New ecumenical handbook traces history, provides direction


CHARLESTON — A new Ecumenical and Interreligious Affairs Handbook recently completed by the Diocesan Ecumenical Commission, chaired by Msgr. Leigh A. Lehocky of Columbia, will be a powerful resource to prepare clergy across the state for ecumenical and interfaith work.

According to Bishop David B. Thompson in his comments at the beginning of the material, “The intent of this handbook is to give support for ecumenical initiatives as well as assistance in their implementation as we work to manifest the hope for unity which Christ willed for His people. These guidelines, we pray, will aid us in the search for the unity that the Holy Spirit chooses to give us.”

The handbook was designed for a variety of readers with differing degrees of experience and knowledge. Among the key chapters are ones on “History,” “Ecumenical Etiquette” and “Definitions.”

The section on “History” discusses the origin of the ecumenical movement, mostly from the Roman Catholic Church’s involvement at three levels: international, national and diocesan.

“Ecumenical Etiquette” covers three key elements involved in ecumenical and interfaith work: prayer, understanding oneself and one’s church and communication.

A brief summary is also included on ecumenical formation, while another chapter on “Principles, Norms, and Directives” offers a concise summary of the Church’s current teachings about sharing in prayer, worship and the sacraments. In addition, practical suggestions are offered for activities at the parish level, and a brief overview of current diocesan activities is presented.

The handbook concludes with an appendices which provides definitions, general background information regarding religious demographics of South Carolina, and suggested additional resources for ecumenical and interfaith activities.

In compiling the handbook, the Ecumenical Commission for the diocese, led by Msgr. Lehocky, pastor of St. Peter’s Church in Columbia, drew heavily from a variety of resources, including the Ecumenical Handbook for the Dioceses of Kentucky, Guidelines for Ecumenical and Interreligious Affairs from the Archdiocese of Santa Fe, the Province of Chicago Ecumenical Guidelines and An Introduction to World Religions from The Christophers.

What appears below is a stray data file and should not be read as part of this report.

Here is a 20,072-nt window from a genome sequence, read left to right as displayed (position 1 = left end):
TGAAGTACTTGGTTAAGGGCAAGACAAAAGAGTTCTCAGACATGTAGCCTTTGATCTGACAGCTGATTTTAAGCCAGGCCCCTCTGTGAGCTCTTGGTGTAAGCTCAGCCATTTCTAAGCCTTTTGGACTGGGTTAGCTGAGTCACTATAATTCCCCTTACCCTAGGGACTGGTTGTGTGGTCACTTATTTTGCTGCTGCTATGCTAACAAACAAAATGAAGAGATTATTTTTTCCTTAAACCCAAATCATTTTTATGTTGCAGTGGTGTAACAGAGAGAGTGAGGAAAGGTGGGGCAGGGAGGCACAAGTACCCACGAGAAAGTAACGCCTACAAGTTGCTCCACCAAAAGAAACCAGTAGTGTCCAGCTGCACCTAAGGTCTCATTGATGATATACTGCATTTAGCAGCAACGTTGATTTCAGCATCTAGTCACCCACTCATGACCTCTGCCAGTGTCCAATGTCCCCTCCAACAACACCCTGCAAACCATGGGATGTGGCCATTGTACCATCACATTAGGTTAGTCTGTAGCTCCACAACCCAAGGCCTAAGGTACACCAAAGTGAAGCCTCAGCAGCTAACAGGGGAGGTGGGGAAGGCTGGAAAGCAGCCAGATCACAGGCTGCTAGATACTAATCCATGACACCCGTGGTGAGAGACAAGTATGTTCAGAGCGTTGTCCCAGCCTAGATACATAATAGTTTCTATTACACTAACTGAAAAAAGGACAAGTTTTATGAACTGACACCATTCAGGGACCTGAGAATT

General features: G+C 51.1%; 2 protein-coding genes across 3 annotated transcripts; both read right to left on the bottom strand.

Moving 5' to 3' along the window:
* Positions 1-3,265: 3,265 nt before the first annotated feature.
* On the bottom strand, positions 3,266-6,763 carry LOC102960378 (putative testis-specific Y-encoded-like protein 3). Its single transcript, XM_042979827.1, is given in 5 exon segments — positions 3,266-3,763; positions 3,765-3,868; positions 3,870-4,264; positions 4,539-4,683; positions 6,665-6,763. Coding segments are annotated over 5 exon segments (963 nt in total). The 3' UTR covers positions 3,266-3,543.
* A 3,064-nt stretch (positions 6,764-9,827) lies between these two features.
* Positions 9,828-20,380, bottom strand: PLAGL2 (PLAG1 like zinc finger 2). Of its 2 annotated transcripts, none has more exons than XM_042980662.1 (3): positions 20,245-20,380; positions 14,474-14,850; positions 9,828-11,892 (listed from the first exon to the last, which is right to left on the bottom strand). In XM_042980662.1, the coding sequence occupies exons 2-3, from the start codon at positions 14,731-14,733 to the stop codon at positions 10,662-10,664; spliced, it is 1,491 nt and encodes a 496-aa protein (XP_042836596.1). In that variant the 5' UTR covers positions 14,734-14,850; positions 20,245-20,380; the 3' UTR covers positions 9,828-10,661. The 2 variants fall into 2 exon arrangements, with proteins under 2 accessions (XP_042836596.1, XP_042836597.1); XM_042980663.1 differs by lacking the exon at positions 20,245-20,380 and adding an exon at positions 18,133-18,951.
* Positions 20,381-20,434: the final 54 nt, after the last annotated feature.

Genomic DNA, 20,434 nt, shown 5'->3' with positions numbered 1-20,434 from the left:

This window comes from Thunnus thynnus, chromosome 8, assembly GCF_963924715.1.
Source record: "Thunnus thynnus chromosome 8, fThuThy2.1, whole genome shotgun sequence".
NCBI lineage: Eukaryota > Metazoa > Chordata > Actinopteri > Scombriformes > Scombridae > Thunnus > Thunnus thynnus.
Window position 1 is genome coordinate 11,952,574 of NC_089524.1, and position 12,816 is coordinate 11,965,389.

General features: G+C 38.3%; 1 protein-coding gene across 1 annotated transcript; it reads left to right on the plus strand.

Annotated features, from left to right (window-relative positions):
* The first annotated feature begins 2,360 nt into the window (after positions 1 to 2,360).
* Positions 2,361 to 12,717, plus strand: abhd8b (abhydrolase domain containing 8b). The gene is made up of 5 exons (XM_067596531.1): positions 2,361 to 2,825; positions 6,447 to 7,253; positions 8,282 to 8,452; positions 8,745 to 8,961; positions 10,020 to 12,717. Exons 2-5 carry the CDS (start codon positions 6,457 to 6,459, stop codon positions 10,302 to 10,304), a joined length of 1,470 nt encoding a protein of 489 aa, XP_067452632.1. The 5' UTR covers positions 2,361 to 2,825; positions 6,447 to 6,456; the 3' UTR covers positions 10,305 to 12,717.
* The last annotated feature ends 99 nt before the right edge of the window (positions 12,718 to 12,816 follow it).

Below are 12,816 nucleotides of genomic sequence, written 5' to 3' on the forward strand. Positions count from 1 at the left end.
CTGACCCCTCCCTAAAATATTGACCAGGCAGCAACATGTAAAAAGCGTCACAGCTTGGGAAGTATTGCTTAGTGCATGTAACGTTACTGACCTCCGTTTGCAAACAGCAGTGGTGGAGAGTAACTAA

Msgr. Lehocky said it took about a year-and-a-half to complete the effort, and that meetings were held around the diocese to gain input. He said that the question “How do we do this?” was frequently asked by those preparing to be in dialogue.

“Despite the real religious divisions within the human family, we must continue to strive to answer Christ’s call to unity. If it was an important priority in Jesus’s life, so it must be in the life of His Church. With all our brothers and sisters we search for that communion for which Christ prayed at the Last Supper,” said Bishop Thompson in his introduction to the guidelines.

As they are known today, the ecumenical and interreligious movements are a 20th century development.

The Second Vatican Council, from 1962 to 1965, was the major and defining event for Catholics in the modern ecumenical movement. When it was convened by Pope John XXIII, one of its principal purposes was the restoration of unity among Christians. Protestant, Anglican, Orthodox and World Council of Churches representatives were present as observers at the council sessions. From the work of the council emerged two documents of paramount importance for the ecumenical and interreligious movements.

The Decree on Ecumenism, Unitatis Redintegratio, treated the principles and practice of ecumenism, making clear the essential place of ecumenism in Catholic Christian faith. At the same time, the promulgation of the Declaration of the Relation of the Church to Non-Christian Religions, Nostra Aetate, together with Guidelines on Religious Relations with Jews, provided a significant step in the history of Jewish-Christian relations.